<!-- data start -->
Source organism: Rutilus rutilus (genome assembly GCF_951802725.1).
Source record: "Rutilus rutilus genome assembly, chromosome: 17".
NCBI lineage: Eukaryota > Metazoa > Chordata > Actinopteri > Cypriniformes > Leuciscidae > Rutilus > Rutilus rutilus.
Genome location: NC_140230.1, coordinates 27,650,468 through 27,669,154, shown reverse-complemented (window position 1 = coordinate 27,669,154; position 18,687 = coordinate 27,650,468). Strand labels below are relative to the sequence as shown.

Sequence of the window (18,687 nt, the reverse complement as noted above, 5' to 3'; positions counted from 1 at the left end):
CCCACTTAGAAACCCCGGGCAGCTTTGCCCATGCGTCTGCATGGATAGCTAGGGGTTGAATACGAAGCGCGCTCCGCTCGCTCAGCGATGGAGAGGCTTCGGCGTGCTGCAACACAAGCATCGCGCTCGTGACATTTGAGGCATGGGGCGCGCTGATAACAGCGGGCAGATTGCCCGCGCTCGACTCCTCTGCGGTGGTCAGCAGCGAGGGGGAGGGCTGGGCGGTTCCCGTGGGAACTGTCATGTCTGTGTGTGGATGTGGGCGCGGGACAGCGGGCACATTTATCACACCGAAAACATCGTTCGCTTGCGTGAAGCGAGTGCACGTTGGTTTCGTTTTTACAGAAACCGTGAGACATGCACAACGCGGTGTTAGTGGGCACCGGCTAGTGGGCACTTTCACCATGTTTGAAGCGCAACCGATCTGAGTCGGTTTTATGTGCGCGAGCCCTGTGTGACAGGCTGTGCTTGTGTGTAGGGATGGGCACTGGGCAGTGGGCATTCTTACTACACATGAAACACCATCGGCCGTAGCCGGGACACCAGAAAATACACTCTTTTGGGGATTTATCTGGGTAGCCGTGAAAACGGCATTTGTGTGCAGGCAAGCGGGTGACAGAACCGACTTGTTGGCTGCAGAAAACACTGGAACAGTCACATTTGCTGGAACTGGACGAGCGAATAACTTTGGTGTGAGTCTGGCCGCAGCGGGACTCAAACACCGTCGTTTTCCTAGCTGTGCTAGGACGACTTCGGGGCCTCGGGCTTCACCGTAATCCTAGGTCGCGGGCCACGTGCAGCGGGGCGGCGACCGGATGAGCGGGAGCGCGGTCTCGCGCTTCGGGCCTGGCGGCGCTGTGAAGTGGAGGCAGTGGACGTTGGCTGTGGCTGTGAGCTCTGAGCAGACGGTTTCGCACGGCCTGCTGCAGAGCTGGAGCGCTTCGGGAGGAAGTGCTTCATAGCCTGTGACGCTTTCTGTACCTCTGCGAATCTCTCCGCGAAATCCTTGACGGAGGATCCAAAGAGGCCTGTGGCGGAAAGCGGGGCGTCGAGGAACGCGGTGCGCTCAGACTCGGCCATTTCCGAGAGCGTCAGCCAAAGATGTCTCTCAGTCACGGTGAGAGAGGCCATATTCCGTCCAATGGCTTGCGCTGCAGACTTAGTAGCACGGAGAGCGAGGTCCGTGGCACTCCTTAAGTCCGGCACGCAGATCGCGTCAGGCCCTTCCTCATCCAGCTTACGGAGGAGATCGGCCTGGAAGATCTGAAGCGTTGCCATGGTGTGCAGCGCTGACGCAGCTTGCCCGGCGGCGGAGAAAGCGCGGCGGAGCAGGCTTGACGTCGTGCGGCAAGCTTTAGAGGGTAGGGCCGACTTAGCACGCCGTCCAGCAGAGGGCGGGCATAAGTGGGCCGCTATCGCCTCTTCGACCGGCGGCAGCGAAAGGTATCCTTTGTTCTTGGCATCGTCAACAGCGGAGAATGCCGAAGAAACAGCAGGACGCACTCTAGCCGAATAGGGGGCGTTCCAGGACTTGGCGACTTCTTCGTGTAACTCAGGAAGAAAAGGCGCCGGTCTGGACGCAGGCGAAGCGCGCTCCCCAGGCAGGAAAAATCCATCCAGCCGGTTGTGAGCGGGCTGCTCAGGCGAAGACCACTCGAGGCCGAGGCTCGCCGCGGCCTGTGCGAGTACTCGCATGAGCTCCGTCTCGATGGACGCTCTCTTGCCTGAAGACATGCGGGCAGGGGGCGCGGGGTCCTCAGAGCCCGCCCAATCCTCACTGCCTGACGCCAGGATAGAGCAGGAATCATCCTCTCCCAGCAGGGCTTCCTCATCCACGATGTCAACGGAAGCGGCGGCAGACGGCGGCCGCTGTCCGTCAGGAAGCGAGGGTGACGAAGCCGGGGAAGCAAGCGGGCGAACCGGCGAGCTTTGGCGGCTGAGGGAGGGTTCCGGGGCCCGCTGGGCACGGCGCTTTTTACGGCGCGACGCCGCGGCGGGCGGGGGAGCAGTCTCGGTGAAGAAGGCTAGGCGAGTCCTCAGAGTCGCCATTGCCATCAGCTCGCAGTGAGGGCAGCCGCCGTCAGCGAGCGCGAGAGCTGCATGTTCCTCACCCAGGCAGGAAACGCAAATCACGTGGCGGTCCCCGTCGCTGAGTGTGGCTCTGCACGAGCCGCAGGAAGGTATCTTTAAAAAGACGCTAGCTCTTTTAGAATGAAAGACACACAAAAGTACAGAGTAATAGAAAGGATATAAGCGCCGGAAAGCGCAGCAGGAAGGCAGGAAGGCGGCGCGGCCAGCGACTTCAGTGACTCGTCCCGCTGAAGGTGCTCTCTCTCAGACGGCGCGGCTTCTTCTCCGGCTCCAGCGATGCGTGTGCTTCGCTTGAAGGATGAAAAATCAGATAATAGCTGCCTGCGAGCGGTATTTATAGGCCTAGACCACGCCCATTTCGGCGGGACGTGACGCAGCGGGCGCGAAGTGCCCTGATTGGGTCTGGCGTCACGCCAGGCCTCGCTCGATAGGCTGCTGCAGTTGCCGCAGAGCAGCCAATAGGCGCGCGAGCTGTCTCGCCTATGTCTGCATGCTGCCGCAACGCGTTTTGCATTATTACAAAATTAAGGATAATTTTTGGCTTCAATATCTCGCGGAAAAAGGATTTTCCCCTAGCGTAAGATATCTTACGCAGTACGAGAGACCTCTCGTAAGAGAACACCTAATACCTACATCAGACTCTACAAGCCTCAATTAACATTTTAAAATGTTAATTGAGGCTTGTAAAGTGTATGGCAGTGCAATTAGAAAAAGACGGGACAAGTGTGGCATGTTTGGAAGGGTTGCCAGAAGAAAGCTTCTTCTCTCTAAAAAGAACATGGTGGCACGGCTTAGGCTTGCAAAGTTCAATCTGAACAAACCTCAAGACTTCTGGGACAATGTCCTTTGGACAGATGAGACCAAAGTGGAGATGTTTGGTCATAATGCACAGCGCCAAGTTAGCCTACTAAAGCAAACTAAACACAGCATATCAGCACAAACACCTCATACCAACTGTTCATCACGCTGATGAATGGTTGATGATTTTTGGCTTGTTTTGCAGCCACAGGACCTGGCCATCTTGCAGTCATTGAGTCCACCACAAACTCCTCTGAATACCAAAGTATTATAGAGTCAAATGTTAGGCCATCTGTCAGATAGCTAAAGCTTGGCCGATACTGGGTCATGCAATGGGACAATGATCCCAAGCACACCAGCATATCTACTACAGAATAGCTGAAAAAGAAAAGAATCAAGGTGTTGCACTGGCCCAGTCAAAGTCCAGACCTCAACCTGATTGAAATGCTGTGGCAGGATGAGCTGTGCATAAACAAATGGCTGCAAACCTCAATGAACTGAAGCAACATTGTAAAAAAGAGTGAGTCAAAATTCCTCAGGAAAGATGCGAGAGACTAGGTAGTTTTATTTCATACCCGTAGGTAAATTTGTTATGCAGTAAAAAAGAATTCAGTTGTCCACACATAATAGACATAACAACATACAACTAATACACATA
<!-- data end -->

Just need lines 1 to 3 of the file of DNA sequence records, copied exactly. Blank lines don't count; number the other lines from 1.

Source organism: Rutilus rutilus (genome assembly GCF_951802725.1).
Source record: "Rutilus rutilus genome assembly, chromosome: 17".
NCBI lineage: Eukaryota > Metazoa > Chordata > Actinopteri > Cypriniformes > Leuciscidae > Rutilus > Rutilus rutilus.